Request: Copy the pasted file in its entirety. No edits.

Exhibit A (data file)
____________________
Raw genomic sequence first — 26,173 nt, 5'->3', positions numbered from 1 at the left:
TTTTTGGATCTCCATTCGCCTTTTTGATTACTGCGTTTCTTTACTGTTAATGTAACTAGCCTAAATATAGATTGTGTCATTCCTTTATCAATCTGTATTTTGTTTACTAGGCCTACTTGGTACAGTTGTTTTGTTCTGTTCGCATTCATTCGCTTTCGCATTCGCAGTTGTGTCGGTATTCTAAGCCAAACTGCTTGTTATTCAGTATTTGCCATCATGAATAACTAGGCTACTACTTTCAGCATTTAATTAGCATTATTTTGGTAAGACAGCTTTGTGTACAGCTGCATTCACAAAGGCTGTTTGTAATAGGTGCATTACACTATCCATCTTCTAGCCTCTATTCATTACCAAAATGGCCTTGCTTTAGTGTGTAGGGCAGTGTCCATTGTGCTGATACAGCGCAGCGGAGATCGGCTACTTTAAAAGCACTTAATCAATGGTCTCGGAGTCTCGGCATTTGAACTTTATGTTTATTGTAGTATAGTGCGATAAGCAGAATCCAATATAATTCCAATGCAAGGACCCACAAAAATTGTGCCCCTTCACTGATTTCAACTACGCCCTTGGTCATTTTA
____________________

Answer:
Raw genomic sequence first — 26,173 nt, 5'->3', positions numbered from 1 at the left:
TTTTTGGATCTCCATTCGCCTTTTTGATTACTGCGTTTCTTTACTGTTAATGTAACTAGCCTAAATATAGATTGTGTCATTCCTTTATCAATCTGTATTTTGTTTACTAGGCCTACTTGGTACAGTTGTTTTGTTCTGTTCGCATTCATTCGCTTTCGCATTCGCAGTTGTGTCGGTATTCTAAGCCAAACTGCTTGTTATTCAGTATTTGCCATCATGAATAACTAGGCTACTACTTTCAGCATTTAATTAGCATTATTTTGGTAAGACAGCTTTGTGTACAGCTGCATTCACAAAGGCTGTTTGTAATAGGTGCATTACACTATCCATCTTCTAGCCTCTATTCATTACCAAAATGGCCTTGCTTTAGTGTGTAGGGCAGTGTCCATTGTGCTGATACAGCGCAGCGGAGATCGGCTACTTTAAAAGCACTTAATCAATGGTCTCGGAGTCTCGGCATTTGAACTTTATGTTTATTGTAGTATAGTGCGATAAGCAGAATCCAATATAATTCCAATGCAAGGACCCACAAAAATTGTGCCCCTTCACTGATTTCAACTACGCCCTTGGTCATTTTA